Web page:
Getting ready to die is hard work. I realize it probably should not be. As Christians, we are to live each day sub specie aeternitatis, that is, under the aspect or in the light of eternity. We are to be aware that our days are numbered, that they may not accrue to even the usually allotted span of three score and ten. I am presently just pushing three score. But throughout my ministry I have buried enough people, among them many people much younger than myself, and accompanied many as they lay dying, to awaken me to the reality of death and its unexpectedness. As the character in the old medieval morality play is made to say, "O Death, thou comest when I least expected thee"! Likewise, Bishop Thomas Ken's stately evening hymn teaches us frequently to sing,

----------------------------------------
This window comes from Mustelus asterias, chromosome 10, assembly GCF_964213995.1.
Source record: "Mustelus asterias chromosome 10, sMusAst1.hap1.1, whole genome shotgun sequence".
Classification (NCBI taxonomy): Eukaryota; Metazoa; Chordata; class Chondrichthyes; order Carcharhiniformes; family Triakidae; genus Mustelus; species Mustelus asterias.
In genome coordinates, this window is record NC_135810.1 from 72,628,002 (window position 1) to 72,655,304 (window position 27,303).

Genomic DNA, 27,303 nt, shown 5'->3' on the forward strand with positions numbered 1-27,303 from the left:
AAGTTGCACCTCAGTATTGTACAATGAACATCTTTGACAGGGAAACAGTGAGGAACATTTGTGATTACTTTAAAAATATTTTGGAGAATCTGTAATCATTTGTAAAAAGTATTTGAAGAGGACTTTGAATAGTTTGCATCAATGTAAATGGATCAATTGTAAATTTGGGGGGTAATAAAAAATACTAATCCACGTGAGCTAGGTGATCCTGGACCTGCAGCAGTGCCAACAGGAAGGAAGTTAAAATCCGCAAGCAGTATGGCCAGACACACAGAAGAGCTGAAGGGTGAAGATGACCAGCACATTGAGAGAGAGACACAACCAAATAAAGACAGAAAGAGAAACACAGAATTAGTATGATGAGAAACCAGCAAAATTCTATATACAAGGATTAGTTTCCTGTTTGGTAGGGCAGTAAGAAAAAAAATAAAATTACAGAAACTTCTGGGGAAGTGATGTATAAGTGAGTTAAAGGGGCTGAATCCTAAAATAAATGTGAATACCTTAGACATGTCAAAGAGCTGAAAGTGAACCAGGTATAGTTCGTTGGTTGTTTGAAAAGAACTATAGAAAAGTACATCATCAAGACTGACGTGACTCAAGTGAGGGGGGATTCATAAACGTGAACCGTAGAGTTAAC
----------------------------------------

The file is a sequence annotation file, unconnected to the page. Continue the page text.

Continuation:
Teach me to live that I may dread the grave as little as my bed.
Teach me to die that so I may rise glorious at the awful day.
I know that my Redeemer lives. I know that I am justified by His righteousness, and not at all by my own. I know that this faith which lives in my heart is a gift from Him. I know that I need Him every hour. I know that He loved me with an everlasting love, from before the foundation of the world. I know that he who dies believing dies safely in His love. I know that I must bear my own Cross and follow Him. But when they tell you that you have cancer, in my case a very large B-Cell type tumour, the corrupt fruit of a disease called Non-Hodgkin Lymphoma, it seems there are some unavoidable reactions.